- Web of Trust: Gives you a general idea of what is good and bad via community feedback. Take it with a grain of salt however, as it is not always accurate. The addon is available to both browsers.

- Malwarebytes Anti-Exploit: This is a small app that prevents malware from using exploits - loopholes in apps that they can use - to infiltrate your machine. Just install the app and forget it, it'll do its job automatically.

- CryptoPrevent: This is an app that prevents the execution of crypto ransomware by placing software restrictions into places they are known to start from.

- HitmanPro.Alert: This is an offshoot of the AM scanner HitmanPro that monitors browsers and warns you if they are compromised by banking trojans. It also features the ability to neutralize active crypto ransomware and gives you the option to kill it with HitmanPro, and exploit mitigration similar to MBAE.

- Secunia Personal Software Inspector: This utility helps you in keeping your programs up-to-date by inspecting your machine for any outdated software.

If you have any questions, feel free to ask.

Regards,
Alex

#5 mainer21

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Posted 21 February 2015 - 12:33 AM

That is a great list Alexstrasza.But you need to add one more piece of software to the that list. Heimdal checks and updates the following software,Adobe

Flash, Adobe Reader, Adobe Shockwave,Internet Explorer,Firefox,Java, Skype,Windows Media Player,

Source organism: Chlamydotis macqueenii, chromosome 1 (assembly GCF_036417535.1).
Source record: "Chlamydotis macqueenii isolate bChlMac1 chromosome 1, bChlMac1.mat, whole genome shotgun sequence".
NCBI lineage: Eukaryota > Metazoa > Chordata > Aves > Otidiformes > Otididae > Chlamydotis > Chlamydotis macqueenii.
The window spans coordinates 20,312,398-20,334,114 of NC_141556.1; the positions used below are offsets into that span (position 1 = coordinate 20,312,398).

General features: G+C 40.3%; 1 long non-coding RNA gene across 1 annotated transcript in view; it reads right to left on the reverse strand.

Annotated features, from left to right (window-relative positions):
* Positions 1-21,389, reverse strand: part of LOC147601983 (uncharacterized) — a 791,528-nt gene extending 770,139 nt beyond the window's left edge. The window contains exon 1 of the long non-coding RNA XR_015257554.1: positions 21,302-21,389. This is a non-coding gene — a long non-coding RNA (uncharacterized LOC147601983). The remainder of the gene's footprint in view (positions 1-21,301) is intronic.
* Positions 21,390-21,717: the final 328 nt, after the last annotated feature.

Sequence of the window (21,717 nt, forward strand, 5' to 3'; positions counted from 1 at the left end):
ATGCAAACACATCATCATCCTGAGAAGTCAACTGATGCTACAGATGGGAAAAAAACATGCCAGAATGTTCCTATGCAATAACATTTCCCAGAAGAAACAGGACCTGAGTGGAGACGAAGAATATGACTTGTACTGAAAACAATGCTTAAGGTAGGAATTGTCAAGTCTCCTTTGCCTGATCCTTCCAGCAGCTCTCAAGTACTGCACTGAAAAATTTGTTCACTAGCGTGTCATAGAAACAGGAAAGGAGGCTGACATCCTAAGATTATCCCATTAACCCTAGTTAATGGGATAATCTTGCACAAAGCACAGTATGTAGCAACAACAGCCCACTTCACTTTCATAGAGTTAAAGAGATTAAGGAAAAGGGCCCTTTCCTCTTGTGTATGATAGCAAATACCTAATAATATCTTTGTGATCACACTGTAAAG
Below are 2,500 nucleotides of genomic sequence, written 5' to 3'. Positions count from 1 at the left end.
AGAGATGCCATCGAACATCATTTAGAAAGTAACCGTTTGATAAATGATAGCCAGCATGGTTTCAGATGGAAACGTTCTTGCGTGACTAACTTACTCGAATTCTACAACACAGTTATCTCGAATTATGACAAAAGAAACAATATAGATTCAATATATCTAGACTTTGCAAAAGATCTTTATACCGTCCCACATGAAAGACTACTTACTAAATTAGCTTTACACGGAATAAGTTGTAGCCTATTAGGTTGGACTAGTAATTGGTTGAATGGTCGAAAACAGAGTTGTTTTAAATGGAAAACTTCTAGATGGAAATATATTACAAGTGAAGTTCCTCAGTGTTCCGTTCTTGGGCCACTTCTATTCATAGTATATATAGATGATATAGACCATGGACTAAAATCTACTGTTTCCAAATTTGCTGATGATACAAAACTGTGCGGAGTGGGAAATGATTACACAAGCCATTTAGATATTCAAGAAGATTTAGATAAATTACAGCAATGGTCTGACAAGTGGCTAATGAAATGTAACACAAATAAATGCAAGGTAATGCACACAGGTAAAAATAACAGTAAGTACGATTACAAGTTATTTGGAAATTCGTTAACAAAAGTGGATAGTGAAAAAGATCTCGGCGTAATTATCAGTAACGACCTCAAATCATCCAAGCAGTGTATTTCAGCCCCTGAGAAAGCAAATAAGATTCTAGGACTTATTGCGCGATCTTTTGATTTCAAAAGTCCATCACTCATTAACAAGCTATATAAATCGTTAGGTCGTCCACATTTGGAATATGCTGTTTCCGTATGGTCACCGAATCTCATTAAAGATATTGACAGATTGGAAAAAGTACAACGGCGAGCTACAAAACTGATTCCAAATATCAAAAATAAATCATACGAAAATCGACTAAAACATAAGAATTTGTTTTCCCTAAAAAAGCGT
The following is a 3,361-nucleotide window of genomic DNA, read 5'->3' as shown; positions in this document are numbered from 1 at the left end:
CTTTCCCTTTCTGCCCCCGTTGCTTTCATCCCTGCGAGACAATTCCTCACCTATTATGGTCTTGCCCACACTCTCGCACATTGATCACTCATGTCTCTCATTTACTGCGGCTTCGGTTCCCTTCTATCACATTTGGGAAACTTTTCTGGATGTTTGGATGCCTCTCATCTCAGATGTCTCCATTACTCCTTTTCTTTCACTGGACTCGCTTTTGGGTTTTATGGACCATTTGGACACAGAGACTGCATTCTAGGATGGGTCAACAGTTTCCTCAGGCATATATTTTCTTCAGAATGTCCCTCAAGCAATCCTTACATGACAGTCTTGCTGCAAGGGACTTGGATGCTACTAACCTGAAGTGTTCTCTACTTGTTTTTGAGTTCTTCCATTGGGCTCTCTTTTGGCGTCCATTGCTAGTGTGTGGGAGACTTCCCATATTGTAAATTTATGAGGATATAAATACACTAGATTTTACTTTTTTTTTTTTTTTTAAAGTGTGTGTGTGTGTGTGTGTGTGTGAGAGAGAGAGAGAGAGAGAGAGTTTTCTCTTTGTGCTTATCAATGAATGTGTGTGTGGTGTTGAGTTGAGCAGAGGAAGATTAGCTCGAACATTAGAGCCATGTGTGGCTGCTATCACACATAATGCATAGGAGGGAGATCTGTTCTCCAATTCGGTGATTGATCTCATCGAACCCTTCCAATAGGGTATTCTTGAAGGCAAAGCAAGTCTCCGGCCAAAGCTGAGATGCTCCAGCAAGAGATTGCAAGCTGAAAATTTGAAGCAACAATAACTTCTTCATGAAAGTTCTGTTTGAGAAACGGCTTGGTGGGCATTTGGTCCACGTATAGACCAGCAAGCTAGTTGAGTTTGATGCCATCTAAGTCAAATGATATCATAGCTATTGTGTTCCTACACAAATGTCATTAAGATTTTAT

Apple Quicktime, Winzip, Microsoft
MDAC and Heimdal agent itself.


#6 Sintharius

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Posted 21 February 2015 - 12:40 AM

Hello there mainer21,

Secunia PSI already did what Heimdal do - and more, as Secunia checks all software an user have. Heimdal doesn't.

Alex

#7 rp88

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Posted 22 February 2015 - 08:28 PM

Firefox with Noscript and Adblockplus is the solution i swear by, also disabling any plugins you don't use is helpful and putting those you do on "click to play" or "ask to activate" not "run automatically" is useful. With this setup it is almost impossible to be infected by drive-by attacks except if you allow scripts from an unsafe page to run, the act of browsing should be safe on almost any sites, playing flash videos or enabling javascript for things like (some) forum logins is when the chances of infection become possible. Using this setup and being careful where you go (depite the excellent protection of scriptblocking) and what you download should keep you very safe. I should mention alos that a scriptblocker exists for chrome but i've never tested that one.
Back on this site, for a while anyway, been so busy the last year.

My systems:2 laptops, intel i3 processors, windows 8.1 installed on the hard-drive and linux mint 17.3 MATE installed to USB

#8 MaryBet82

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Posted 24 February 2015 - 09:56 PM

Wow. Thanks to everyone for their help.

 

My sister is trying out Chrome. I'll tell her about uBlock & ScripSafe if she sticks with that browser. I've been using NoScript in Firefox for years, but you have to do a lot of enabling whenever you go to a new web page. I also use Better Privacy & WOT. I'll check out those other suggestions for Firefox.

 

And no. I'm completely confused about java and javascript and flash. I've been off the web for a couple of years and I'm out of date plus I've forgotten a lot. Also I claim old age as an excuse. Currently my java & silverlight plugins are on "ask to activate" and silverlight needs to be updated. Like everything Microsoft it is a pain to update so I've been putting it off. I think I installed it because I have Word for Mac and needed it to access some features. I don't think I actually ever used it so I think I'll just uninstall it.